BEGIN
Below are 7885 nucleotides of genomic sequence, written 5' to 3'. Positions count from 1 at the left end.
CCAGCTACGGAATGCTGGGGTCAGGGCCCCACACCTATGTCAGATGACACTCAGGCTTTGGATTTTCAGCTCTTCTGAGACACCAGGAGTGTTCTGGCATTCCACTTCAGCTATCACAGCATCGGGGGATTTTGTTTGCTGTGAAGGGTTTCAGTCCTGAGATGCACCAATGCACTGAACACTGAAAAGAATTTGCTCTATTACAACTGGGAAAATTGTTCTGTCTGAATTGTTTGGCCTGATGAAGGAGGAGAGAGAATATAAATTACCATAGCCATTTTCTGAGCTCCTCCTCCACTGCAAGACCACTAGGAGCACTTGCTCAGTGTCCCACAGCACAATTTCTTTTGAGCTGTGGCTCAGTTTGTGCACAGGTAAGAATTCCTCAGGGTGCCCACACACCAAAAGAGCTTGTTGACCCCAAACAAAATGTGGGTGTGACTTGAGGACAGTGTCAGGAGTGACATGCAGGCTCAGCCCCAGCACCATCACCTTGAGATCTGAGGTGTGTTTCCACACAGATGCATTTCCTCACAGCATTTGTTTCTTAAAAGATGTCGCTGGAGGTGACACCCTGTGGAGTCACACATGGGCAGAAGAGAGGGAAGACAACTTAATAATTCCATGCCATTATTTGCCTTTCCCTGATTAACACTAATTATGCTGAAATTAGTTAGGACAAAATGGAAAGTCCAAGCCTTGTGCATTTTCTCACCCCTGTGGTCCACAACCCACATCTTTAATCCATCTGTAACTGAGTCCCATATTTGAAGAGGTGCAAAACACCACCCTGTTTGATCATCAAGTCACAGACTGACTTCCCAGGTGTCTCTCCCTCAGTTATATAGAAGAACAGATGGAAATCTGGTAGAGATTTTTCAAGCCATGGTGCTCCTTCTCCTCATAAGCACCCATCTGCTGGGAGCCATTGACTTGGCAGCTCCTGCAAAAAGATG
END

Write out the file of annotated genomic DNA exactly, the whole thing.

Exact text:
Below are 7885 nucleotides of genomic sequence, written 5' to 3'. Positions count from 1 at the left end.
CCAGCTACGGAATGCTGGGGTCAGGGCCCCACACCTATGTCAGATGACACTCAGGCTTTGGATTTTCAGCTCTTCTGAGACACCAGGAGTGTTCTGGCATTCCACTTCAGCTATCACAGCATCGGGGGATTTTGTTTGCTGTGAAGGGTTTCAGTCCTGAGATGCACCAATGCACTGAACACTGAAAAGAATTTGCTCTATTACAACTGGGAAAATTGTTCTGTCTGAATTGTTTGGCCTGATGAAGGAGGAGAGAGAATATAAATTACCATAGCCATTTTCTGAGCTCCTCCTCCACTGCAAGACCACTAGGAGCACTTGCTCAGTGTCCCACAGCACAATTTCTTTTGAGCTGTGGCTCAGTTTGTGCACAGGTAAGAATTCCTCAGGGTGCCCACACACCAAAAGAGCTTGTTGACCCCAAACAAAATGTGGGTGTGACTTGAGGACAGTGTCAGGAGTGACATGCAGGCTCAGCCCCAGCACCATCACCTTGAGATCTGAGGTGTGTTTCCACACAGATGCATTTCCTCACAGCATTTGTTTCTTAAAAGATGTCGCTGGAGGTGACACCCTGTGGAGTCACACATGGGCAGAAGAGAGGGAAGACAACTTAATAATTCCATGCCATTATTTGCCTTTCCCTGATTAACACTAATTATGCTGAAATTAGTTAGGACAAAATGGAAAGTCCAAGCCTTGTGCATTTTCTCACCCCTGTGGTCCACAACCCACATCTTTAATCCATCTGTAACTGAGTCCCATATTTGAAGAGGTGCAAAACACCACCCTGTTTGATCATCAAGTCACAGACTGACTTCCCAGGTGTCTCTCCCTCAGTTATATAGAAGAACAGATGGAAATCTGGTAGAGATTTTTCAAGCCATGGTGCTCCTTCTCCTCATAAGCACCCATCTGCTGGGAGCCATTGACTTGGCAGCTCCTGCAAAAAGATG